Officials download in excess

  • 2001-11-08
  • Aleksei Gunter
TALLINN - The Estonian state's Information Technology Center this week announced a crackdown on downloading of games and music by employees of state institutions.

The center, which oversees IT development throughout the state, revealed that games and music account for about 30 percent of all material downloaded by state institutions.

Starting Nov. 1, special limitations come into force, aimed at stopping employees accessing Napster-type sites which allow downloading of music, video and other kinds of entertainment.

"With these measures we expect to save about 1.3 million kroons ($74,285) a year," said Marko Mannik, who is responsible for communications between institutions in 15 county towns and cities connected by the Peatee (Main Road) network.

Internet use will be regulated both by technical methods such as the use of fire walls and by the implementation of traditional regulations by directors of institutions.

In fact, Mannik acknowledged, the amount the government pays annually for its 9 Megabit per second channel (currently 4 million kroons) is not based on how much data is downloaded. But entertainment content is slowing down the system for people who have serious work to do, he said.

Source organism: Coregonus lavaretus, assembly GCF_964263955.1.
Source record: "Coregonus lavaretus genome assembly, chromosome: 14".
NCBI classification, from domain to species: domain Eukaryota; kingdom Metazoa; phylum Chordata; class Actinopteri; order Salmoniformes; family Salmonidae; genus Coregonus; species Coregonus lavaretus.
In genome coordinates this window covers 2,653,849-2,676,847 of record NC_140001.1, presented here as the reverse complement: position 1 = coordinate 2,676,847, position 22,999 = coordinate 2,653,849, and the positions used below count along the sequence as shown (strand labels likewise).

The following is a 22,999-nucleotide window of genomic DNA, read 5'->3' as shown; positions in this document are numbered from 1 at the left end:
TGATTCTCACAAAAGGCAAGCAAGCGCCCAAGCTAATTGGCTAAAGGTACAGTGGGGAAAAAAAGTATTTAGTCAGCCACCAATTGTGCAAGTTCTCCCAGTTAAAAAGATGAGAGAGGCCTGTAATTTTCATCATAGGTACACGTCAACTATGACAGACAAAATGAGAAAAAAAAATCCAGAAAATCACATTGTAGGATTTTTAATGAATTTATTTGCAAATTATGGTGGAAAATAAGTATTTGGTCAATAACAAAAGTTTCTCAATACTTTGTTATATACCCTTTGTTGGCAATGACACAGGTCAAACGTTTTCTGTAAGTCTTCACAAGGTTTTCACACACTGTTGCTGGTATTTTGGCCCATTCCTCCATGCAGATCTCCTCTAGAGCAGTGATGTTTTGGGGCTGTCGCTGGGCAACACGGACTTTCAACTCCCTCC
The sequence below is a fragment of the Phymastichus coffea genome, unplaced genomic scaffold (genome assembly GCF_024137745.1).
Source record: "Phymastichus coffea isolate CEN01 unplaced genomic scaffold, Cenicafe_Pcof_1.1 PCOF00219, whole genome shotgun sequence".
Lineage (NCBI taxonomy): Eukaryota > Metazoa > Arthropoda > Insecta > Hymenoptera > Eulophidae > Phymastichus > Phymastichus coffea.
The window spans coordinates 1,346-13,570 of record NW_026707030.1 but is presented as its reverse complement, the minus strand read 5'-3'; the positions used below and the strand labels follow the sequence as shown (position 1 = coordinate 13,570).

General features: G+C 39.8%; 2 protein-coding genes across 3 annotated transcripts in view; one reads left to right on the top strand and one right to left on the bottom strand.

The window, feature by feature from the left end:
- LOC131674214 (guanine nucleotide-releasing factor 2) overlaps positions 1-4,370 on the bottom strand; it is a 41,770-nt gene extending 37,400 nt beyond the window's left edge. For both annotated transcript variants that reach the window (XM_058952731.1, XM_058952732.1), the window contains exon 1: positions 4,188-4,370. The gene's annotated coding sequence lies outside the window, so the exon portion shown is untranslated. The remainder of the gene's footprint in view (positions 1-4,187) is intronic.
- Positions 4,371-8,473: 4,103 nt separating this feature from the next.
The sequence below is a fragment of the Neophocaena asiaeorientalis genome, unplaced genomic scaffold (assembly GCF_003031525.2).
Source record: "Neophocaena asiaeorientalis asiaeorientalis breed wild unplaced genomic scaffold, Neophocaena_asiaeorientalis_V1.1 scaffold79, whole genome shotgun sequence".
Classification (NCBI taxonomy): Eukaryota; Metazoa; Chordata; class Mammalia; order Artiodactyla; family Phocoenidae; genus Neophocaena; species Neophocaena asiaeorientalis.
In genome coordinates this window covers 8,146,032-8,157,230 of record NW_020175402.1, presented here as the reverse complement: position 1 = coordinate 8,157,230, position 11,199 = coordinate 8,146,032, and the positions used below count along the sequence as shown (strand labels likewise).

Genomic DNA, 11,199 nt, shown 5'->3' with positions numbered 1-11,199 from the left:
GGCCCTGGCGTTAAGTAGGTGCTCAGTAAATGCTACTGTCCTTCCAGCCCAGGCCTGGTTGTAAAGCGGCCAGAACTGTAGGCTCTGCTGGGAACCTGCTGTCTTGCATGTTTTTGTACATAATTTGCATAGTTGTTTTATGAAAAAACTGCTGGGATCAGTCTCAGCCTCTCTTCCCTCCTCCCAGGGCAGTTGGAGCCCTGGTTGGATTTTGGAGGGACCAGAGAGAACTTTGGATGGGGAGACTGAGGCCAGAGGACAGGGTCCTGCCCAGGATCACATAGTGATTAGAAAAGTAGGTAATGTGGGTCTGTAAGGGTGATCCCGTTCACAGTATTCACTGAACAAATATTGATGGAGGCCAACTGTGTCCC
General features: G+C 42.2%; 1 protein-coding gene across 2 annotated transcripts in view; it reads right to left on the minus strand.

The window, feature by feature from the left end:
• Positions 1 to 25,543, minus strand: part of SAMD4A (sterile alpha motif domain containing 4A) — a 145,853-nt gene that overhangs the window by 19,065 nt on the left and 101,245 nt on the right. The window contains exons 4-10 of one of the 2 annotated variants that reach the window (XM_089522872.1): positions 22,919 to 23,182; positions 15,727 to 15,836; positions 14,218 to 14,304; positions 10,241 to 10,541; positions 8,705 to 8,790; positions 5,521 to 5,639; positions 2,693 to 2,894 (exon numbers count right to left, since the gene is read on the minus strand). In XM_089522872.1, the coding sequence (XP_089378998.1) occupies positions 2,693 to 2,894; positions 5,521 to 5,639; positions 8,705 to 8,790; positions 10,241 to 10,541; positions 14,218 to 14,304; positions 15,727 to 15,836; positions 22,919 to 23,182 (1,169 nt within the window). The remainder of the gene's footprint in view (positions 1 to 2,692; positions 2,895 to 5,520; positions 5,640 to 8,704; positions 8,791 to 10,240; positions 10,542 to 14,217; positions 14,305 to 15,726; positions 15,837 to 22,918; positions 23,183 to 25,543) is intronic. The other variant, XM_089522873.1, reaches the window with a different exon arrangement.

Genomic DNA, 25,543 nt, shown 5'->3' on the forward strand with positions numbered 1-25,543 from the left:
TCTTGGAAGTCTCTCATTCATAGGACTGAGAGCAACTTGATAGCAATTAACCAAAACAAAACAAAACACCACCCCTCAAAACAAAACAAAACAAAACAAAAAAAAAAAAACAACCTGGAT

Heno Ivanov, of the IT center's data exchange department, points the finger primarily at local governments in remote areas and smaller state institutions. "Larger state organizations, which have their own IT systems and need the Internet for their work, usually exploit it in accordance with the rules," he said.

The entertainment sites most popular with state employees include, and, a Russian entertainment portal. But news and search Web sites are still most popular among officials surfing the Net.

Statistics show that the police uses the Internet more than any other institution, accounting for about 10 percent of overall traffic.

The Peatee network allows data to be accessed at 100 Megabits per second in the Tallinn area and 2 Megabits per second in rural areas.

Access to Web sites outside Estonia is via a so-called "outer connection" provided from a special base in Tallinn.